A fracture most often occurs when a sudden, high force impact or stress causes a break in the bone. It may also occur as a result of overuse (especially in athletes) and with certain medical conditions that weaken the bones (such as osteoarthritis). The severity of a fracture is usually dependent upon the force that caused the break, meaning that a bone may only crack with a slight force, and may completely shatter with an extreme force. Common types of fractures include:
- Open (compound) fracture – when the broken bone pierces through the skin or the wound penetrates down to the broken bone. An open fracture requires immediate medical attention because it has a higher risk of infection.
- Closed fracture – the skin remains unbroken
- Stable fracture – when the broken ends up the bone are in alignment
- Displaced fracture – when the bone fragments do not align and may require surgery to realign the bones
- Comminuted fracture – when the bone shatters into three or more pieces and may require surgery for complete healing
- Transverse fracture – when the fracture has a horizontal fracture line
- Oblique fracture – when the fracture has an angled pattern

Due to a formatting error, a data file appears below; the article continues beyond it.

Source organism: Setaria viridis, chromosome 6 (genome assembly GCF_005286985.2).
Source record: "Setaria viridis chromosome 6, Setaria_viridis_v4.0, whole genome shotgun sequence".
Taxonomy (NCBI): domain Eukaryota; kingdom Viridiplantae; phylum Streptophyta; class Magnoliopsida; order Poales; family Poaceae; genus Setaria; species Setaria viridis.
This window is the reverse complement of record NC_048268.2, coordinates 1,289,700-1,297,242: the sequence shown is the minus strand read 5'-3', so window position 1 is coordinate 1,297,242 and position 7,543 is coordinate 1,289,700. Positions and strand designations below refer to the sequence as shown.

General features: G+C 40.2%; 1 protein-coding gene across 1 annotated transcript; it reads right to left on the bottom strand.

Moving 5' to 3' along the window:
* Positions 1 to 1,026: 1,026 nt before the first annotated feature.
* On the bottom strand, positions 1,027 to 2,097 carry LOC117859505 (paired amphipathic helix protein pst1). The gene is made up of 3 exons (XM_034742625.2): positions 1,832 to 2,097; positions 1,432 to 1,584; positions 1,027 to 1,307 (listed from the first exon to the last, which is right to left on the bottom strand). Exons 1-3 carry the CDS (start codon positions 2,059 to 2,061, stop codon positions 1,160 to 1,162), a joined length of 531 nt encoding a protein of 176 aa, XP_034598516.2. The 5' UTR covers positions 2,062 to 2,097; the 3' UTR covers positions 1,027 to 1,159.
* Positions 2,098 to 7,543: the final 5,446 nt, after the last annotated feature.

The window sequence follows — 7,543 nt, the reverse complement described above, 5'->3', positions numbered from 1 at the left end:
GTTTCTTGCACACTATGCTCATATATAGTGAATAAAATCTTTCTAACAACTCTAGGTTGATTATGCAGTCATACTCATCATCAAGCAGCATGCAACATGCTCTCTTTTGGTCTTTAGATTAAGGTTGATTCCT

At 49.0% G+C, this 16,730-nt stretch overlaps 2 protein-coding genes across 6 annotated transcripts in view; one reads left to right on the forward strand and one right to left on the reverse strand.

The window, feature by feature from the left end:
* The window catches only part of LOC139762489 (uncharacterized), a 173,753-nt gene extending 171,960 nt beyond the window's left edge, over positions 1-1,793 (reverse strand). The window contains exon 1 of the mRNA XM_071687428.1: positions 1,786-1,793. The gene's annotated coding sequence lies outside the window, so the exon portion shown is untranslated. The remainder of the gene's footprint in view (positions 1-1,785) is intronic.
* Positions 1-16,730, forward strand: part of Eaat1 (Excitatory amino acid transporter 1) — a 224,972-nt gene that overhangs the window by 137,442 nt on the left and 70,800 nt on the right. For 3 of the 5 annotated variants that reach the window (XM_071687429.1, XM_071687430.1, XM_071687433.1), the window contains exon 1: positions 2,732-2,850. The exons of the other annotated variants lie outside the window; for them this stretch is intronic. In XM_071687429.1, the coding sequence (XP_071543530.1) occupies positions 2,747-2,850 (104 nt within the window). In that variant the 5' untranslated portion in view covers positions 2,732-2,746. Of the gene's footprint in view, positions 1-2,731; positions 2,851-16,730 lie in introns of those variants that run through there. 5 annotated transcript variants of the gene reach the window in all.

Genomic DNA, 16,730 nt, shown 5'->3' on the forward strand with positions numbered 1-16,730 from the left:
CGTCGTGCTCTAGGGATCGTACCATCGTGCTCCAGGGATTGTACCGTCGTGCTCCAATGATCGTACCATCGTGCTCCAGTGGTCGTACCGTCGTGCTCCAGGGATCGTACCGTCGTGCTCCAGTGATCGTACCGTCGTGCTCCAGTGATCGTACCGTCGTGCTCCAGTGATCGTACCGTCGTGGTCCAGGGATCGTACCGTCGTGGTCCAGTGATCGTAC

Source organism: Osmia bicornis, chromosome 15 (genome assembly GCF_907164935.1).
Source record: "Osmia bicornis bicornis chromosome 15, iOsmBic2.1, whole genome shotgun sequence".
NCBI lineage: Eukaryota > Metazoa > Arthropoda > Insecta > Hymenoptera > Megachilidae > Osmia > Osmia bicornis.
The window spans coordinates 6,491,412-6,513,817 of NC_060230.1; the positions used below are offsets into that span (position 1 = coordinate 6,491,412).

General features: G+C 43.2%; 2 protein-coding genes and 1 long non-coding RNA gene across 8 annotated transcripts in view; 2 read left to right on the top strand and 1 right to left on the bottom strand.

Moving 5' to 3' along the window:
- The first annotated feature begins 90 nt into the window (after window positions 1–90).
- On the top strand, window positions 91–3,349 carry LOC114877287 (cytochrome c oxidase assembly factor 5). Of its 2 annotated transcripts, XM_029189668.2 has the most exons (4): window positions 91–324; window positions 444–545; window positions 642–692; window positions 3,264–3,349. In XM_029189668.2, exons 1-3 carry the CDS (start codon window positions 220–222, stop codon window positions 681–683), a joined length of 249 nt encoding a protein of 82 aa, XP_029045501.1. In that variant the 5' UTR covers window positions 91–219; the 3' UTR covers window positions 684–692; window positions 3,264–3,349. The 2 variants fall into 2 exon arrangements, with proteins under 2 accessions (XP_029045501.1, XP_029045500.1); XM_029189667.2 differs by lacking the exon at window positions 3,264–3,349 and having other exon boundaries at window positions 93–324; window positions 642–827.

A dislocation occurs when a sudden, high force impact forces the bones out of position at the joint. While the most common dislocation is a shoulder dislocation, finger, wrist, and elbow joints can also dislocate. A dislocation may require manipulation by a medical provider to reposition the joints, followed by a splint, sling, and ample rehabilitation. Occasionally, a patient will require a surgical manipulation to reposition the joints.
Fractures and dislocations are common orthopedic injuries and are characterized by localized pain, tenderness, and swelling at the injury site. If precise anatomic reduction and fixation is not achieved, a mal-union may occur—causing functional disability. Fractures and dislocations can be very painful and may also involve swelling, tenderness, bruising, and deformity (due to dislocation).
The team of orthopedic specialists at AkHES is qualified to manage both orthopedic fractures and dislocations of the upper extremity. Conservative care for fractures may include splinting or casting, but surgical fixation may be required depending upon the severity of the fracture.